Oh nooo... as I am a postdoc currently prepping two of my thesis chapters this is UNCOMFORTABLY CLOSE TO MY CV!

(I do actually have some other papers published but yeeeesh)

Anonymous said...

I have seen way too many versions of this CV to think it is funny. Slightly painful, yes, but not funny. At least it is short! Worse would be a CV with the same content, but stretched out to six or seven pages (which I've also seen).

EliRabett said...

Dump em into arXiv

Anonymous said...

haha, I would like to put a "like" on the "Oh nooo..." comment. No wonder I got a ton of rejections last year! Wish you had posted it then :-) ( Well on another note, I did get a good offer, so now worries.)

Anonymous said...

Just curious - I have been trying to publish a manuscript for some time. It is taking so long, because we submitted to a glamour mag, and are now working our way down the journal ranks. What if a paper was submitted, rejected, and being revised and prepared for re-submission elsewhere? I usually indicate "in preparation." Is there an alternative to the two descriptors "submitted" and "in prep". Or "trying to publish the motherfucker".

Anonymous said...

@Anon 7:58am "What if a paper was submitted, rejected, and being revised and prepared for re-submission elsewhere? I usually indicate "in preparation." Is there an alternative to the two descriptors "submitted" and "in prep". Or "trying to publish the motherfucker"."

This may vary from field to field, but in my field (NIH-funded biosciences) you are not supposed to put anything on your CV unless it is officially accepted. The NIH guidelines for biosketches say to not include anything as "submitted" or "in preparation", and it's generally accepted that you should also follow this rule for CVs. It sounds like from the comments that other fields have very different 'rules', though. In my field, in your situation the usual solution is if you are applying for a job, etc., you ask one of your letter writers to address this. They can say something about how they've seen this exciting manuscript that you recently submitted and they are confident that it will be published soon and will have an important impact on the field, etc...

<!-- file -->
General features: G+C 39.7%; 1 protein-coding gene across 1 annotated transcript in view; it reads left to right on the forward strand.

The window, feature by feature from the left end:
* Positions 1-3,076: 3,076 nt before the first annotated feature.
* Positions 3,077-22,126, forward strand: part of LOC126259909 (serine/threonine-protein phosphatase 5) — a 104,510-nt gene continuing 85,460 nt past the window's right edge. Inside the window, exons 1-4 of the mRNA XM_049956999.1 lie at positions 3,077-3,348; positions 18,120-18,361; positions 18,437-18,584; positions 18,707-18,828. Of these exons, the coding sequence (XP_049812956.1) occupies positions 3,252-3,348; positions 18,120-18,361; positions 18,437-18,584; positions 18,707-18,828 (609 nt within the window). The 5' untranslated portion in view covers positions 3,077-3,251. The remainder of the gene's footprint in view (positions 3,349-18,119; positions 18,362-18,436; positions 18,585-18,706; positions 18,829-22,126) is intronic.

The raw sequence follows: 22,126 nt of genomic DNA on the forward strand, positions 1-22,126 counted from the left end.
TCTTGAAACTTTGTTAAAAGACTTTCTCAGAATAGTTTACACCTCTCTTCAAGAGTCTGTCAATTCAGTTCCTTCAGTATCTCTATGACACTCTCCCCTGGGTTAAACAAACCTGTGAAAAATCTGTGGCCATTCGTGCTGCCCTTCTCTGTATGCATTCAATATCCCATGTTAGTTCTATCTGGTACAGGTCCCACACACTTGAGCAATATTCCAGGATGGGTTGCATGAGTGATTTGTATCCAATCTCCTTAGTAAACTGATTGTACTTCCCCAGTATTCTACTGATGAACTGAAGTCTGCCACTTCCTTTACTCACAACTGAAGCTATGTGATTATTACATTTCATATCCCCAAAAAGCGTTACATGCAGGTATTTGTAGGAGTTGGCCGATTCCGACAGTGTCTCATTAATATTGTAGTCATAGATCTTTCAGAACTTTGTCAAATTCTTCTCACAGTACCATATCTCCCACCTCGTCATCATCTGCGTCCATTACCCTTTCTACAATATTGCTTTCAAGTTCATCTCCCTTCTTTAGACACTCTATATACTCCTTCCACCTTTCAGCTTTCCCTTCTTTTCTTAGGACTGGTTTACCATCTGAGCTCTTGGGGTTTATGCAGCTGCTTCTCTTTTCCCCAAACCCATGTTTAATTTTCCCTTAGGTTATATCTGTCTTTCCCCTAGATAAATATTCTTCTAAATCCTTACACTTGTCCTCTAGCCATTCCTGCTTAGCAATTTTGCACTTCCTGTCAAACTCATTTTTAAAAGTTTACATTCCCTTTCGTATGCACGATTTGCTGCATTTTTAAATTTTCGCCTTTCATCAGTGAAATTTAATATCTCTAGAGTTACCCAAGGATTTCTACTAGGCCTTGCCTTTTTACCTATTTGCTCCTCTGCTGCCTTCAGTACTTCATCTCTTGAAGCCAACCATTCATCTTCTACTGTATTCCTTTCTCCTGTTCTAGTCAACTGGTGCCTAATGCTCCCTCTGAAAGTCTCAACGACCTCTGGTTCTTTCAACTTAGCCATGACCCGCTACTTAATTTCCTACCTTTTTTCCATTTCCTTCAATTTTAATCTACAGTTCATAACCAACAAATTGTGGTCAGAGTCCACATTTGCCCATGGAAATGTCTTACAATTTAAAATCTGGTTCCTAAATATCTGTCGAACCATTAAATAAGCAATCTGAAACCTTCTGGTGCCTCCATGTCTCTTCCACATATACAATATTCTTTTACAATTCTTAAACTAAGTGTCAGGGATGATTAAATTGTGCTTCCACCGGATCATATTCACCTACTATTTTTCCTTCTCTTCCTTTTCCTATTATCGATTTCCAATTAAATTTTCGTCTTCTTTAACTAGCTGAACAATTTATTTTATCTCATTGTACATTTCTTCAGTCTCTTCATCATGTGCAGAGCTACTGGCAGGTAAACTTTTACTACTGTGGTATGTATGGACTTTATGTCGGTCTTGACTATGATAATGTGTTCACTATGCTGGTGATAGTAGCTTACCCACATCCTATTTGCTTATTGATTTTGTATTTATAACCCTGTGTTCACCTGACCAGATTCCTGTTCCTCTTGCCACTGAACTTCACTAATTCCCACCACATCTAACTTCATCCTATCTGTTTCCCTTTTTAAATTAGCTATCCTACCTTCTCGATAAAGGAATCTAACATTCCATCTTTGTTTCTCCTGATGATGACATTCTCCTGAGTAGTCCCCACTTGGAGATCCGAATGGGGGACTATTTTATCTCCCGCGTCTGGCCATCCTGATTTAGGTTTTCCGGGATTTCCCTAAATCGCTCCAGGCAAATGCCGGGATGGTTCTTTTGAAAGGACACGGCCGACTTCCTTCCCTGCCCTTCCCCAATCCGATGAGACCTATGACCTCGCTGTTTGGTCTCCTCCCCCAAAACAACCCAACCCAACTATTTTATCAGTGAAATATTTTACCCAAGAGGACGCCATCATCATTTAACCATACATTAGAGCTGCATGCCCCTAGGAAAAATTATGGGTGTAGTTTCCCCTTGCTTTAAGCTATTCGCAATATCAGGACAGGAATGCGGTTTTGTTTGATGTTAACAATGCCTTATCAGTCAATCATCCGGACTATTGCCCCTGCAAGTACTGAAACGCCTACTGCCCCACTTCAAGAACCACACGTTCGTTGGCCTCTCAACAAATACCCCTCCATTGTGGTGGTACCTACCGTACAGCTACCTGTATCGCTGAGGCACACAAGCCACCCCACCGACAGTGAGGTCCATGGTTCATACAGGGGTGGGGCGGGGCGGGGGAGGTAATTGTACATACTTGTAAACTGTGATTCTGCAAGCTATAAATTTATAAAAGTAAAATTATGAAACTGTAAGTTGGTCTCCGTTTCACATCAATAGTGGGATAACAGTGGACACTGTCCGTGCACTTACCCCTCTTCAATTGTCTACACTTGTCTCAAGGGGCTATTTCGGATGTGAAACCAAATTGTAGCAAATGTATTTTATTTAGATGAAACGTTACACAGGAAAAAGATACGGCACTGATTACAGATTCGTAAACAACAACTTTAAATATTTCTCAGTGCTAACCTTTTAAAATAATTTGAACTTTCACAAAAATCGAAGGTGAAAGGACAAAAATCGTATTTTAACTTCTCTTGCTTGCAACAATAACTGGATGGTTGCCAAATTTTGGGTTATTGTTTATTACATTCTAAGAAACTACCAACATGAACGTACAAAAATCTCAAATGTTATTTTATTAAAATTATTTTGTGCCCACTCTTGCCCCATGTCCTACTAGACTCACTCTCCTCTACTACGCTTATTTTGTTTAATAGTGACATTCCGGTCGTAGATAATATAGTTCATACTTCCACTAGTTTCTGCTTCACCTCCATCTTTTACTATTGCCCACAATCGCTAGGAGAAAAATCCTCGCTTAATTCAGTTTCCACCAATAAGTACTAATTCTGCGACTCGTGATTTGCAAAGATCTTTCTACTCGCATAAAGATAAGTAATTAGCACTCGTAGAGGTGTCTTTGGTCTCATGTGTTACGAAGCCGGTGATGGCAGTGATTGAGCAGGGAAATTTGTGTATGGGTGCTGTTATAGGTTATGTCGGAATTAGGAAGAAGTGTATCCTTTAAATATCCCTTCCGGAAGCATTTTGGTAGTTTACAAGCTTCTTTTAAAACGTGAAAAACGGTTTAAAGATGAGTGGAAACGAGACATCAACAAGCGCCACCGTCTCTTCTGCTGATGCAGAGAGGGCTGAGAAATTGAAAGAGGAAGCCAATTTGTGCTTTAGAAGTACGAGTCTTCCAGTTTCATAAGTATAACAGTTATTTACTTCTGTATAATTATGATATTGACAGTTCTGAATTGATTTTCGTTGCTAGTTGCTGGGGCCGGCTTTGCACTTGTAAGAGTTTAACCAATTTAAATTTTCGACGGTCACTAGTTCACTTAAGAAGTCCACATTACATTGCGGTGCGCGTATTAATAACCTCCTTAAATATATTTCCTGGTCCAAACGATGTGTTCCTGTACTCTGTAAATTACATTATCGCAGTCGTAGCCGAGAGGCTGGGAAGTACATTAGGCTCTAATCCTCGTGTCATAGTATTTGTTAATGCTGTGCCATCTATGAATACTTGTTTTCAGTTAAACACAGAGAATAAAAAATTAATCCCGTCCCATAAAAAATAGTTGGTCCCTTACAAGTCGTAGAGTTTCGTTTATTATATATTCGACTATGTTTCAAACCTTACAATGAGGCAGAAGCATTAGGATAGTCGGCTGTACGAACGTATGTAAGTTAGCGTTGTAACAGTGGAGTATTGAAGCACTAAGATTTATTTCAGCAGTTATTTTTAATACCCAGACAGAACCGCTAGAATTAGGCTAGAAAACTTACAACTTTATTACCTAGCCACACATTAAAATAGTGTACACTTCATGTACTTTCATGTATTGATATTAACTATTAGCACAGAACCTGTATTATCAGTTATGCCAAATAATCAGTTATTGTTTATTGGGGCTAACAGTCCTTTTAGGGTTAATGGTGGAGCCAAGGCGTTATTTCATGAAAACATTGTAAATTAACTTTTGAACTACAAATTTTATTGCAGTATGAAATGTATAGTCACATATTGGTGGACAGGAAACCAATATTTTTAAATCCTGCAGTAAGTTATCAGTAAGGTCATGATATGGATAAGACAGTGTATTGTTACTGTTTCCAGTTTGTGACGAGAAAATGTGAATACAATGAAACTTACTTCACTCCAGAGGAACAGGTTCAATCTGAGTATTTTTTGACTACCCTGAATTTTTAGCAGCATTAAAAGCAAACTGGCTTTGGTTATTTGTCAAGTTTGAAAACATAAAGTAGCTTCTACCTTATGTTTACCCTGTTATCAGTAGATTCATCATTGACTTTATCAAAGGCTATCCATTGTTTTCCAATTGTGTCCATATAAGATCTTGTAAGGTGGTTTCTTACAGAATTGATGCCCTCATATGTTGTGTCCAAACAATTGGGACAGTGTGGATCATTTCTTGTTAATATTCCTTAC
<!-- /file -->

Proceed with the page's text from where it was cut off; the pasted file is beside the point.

Or, come to think of it, "trying to publish the motherfucker" is pretty appropriate as well. I might have to try that... :)

Anonymous said...

As a general rule, I never use "manuscript in preparation". That could mean anything and it just screams desperation. To me "to be submitted" sounds slightly better as it at least indicates that there's a story and all it needs is writing up.
The ONLY exception I could see for using them is when there is absolutely no other publication that person X could put on the CV and therefore this exception should only hold for very junior people (pre-grad school or the unlucky ones who through no fault of their own didn't manage to get a paper out yet). For anyone else: better left out.

"Submitted" is better but in my opinion should still be reserved for grant applications and not job applications. And never include the journal unless the paper is actually formally accepted or in press (at which point there's nothing wrong with referring to it as such).

Anonymous said...

To Anonymous @7:58, I think the descriptor you are looking for is "repeatedly rejected".

agradstudent said...

I think the title should be "pending."

Davie Yoon said...

"aspirational" ?